Bosco Odidi grew up during war and spent most of his childhood in a camp to escape the rebel fighting. Conflict cut his education short and as a result Bosco believed he had no future. Kira Farm Development Centre changed all that!
‘I had to leave school when we moved to the camp and I thought that was the end of me,’ explains Bosco. ‘I was convinced I was useless.’ When the war ended Bosco and his remaining family members returned home and had to start their lives again from scratch. Bosco had no skills and used to help his aunt, unpaid, carry heavy food produce to market as she built her business up. When he heard of the opportunity to join Kira Farm he didn’t think he would be successful, but decided to try anyway.
Other people have problems too
Hearing stories from the other trainees helped Bosco come out of his shell. ‘I thought I was the only person of my age with problems,’ he says. ‘I was blown away hearing what everyone had gone through before Kira.’ Bosco felt ashamed he had even cried about his past. This process opened his eyes to the real world and helped him focus on how he could live a better life.
Faith and self-esteem
At Kira Farm Bosco received mentoring and discipleship training. ‘It was so helpful knowing that no matter what I have gone through, God still has a good plan for my life and he is always ready to bless the works of my hands,’ he says. Learning how to speak in evening devotions also boosted Bosco’s confidence.
On fire to do business
For a number of years Bosco had seen his aunt run a business but hadn’t been able to think of what he could do for himself. After receiving training in business skills at Kira Farm Bosco says he went home, ‘on fire to do business.’ He started off doing building work, using the construction skills he acquired at Kira, to save the capital necessary to start an enterprise. Over the course of three months he worked on a number of building sites constructing toilets, houses, and doing some plastering. He earned £155 and used this money to open a small shop in Lira and buy a deep freezer.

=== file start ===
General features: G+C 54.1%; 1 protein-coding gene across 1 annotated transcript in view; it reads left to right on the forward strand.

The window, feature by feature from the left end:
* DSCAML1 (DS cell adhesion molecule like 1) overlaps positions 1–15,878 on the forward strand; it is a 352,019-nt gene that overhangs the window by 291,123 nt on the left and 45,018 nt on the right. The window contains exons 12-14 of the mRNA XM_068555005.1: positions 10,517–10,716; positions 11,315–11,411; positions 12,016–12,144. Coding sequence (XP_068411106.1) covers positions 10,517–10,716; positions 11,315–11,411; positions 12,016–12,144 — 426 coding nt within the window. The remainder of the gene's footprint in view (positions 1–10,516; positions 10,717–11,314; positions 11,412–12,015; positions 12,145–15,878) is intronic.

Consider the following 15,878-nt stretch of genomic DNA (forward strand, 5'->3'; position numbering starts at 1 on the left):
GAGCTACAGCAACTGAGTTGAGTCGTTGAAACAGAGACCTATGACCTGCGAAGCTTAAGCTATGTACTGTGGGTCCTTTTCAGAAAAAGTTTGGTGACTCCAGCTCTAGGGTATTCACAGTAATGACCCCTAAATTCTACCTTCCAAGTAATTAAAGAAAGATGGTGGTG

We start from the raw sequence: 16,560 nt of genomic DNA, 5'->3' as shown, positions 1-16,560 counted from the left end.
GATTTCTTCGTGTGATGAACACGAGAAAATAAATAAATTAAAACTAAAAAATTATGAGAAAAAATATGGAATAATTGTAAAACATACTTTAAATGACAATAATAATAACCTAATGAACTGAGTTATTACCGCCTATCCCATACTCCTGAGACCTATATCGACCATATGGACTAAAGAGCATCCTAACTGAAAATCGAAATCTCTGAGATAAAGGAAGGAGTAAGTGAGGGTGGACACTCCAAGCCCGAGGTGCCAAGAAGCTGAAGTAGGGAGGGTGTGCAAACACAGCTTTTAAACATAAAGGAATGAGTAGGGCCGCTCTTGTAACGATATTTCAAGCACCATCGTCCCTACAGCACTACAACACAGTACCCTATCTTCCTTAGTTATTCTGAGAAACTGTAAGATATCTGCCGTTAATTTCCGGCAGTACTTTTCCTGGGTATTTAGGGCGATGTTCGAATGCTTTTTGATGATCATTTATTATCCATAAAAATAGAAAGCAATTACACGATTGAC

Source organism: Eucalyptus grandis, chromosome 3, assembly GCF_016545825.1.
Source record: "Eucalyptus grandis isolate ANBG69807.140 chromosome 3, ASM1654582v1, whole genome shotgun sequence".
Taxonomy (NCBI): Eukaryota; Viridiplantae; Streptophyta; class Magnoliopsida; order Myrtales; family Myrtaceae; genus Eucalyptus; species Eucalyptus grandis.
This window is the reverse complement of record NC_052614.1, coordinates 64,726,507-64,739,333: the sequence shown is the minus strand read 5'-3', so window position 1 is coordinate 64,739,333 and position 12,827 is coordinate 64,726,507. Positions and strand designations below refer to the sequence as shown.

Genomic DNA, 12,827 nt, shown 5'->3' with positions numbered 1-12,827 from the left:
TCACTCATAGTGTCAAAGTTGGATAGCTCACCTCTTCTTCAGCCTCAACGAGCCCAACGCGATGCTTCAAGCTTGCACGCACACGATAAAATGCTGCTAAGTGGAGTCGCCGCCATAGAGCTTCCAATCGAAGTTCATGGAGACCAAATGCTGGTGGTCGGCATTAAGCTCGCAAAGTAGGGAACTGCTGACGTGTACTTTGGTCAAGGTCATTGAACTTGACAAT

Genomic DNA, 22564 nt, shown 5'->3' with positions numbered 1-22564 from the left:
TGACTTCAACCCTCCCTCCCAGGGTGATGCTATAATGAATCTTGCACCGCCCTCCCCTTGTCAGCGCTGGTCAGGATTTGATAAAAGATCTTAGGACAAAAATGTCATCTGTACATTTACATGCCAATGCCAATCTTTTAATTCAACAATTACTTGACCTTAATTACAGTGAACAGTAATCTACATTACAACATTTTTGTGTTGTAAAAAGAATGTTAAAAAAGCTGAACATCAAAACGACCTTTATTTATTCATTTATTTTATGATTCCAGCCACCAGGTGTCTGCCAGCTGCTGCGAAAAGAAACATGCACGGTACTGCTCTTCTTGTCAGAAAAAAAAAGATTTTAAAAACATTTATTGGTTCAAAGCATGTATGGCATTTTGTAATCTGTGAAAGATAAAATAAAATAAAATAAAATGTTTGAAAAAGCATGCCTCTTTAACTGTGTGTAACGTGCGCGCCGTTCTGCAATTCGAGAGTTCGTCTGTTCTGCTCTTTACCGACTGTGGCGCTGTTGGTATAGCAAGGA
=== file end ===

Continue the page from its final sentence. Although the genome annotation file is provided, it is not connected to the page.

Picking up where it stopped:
Bosco’s shop makes a profit of around £8 a day selling cold drinks. ‘I still want to make money from the building sector so I have employed a boy to help me run the shop when I am on building sites,’ explains Bosco. ‘I have taught him some skills, like bookkeeping, and the business is going well.’
Living life as an independent man
Bosco is grateful, too, for the way Kira Farm helped him think differently about men and housework. ‘I used to think I should get married young so I would have someone to cook for me, wash my clothes and clean the house,’ explains Bosco. ‘At Kira the men had to do all the jobs I thought were for women and now I am able to live an independent life. I am happy to cook and clean and I believe I am a good example to my neighbours who leave all the domestic work to their wives. I am happy that when the time comes I will marry for love, and not for free services at home!’
As well as running a shop, working on construction sites and creating employment, Bosco is providing for his elderly parents and helping in his youth group at church, sharing all he learnt at Kira Farm.
Amigos Worldwide is a registered Charity/NGO both in the UK and Uganda.
Amigos Worldwide, Registered in England, Company Number 6122350, Registered Charity Number 1119450
Registered Office 7A Beech Grove, Pilton, Barnstaple, Devon. EX31 1PZ
(Amigos International and Amigos are working names of Amigos Worldwide)